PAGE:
Architecture in the Fractured City
Research Assertive Assimilations to design methods in European design practice of urban renewal
Publication Architectuur in de kapotte stad: THOTH, Bussum (2008)
Financial support: Stimuleringsfonds Creatieve Industrie, Rotterdam
2001 – 2008
‘The book makes a valuable contribution to the debate on the preservation and modernisation of urban areas and shows that innovation requires knowledge and respect for the context, but that there are no standard recipes.’ Roy Bijhouwer in De Architect
It is an ongoing and natural phenomenon that cities get fractured and recover. In his book Architectuur in de Kapotte Stad (Architecture in the Fractured City/ Architektur in der kaputte Stadt), Hans van der Heijden investigated the design methods of European architects intervening in such fractured cities and how they negotiated the history of the place with project’s stakeholders. The accurate task definition within these negotiations proved to be a distinctive factor of the architectural success.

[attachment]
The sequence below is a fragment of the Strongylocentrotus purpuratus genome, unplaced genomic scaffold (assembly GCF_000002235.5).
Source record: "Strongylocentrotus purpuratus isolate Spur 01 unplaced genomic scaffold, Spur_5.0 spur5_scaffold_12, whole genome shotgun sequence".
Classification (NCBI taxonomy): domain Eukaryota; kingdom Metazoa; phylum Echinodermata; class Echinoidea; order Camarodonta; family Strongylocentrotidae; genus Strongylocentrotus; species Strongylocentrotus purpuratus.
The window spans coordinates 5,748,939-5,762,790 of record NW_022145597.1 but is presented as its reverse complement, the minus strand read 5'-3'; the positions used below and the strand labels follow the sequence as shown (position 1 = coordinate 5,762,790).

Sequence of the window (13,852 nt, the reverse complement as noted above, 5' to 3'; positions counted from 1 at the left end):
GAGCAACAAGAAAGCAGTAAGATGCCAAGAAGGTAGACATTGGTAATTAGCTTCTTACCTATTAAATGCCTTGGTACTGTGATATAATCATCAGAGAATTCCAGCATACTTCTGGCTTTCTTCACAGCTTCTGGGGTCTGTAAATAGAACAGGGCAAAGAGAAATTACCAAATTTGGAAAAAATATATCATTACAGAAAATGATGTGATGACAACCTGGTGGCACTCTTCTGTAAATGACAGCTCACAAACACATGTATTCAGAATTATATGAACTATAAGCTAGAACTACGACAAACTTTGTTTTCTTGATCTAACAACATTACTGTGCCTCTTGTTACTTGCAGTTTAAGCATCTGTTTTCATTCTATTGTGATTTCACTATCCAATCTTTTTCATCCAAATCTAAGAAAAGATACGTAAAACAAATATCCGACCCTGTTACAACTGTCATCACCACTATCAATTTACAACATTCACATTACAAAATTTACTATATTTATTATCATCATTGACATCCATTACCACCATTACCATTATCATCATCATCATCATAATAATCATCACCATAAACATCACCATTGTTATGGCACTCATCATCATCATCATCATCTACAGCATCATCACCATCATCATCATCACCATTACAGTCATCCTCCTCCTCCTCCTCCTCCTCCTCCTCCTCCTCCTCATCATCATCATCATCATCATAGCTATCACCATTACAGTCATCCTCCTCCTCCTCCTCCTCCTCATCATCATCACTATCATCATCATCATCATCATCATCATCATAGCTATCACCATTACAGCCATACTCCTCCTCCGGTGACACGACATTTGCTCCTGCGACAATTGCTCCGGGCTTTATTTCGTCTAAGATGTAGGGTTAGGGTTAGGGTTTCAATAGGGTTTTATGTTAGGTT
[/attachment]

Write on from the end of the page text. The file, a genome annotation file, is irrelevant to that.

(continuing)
For his research HvdH developped an analytic matrix, KODE, making possible a brief description and comparison of urban intervenstions. Important is the matrix is historic appreciation of the design task within the dynamics of social processes which are intrinsically linked to urban renewal projects. KODE has been introduced in HvdHA’s design practice, most notably in projecs such as the urban renewal project Kloosterbuuren in The Hague. Architectuur in de Kapotte Stad may thus be read as a handbook for everyday practice. It relates critically to the image-oriented architecture of this time. It is a plea for the historic city of tomorrow, a city in which the present and the past are put in a reciprocal, vital relation.
The leading Dutch architectural magazine De Architect has conducted an interview with the author of the study in their April 2008 issue prior to publication of the book. Two excerpts of the study were published prior to publication, one by De Architect (January 2007), another by the Dutch magazine Oase (#76, Autumn 2008).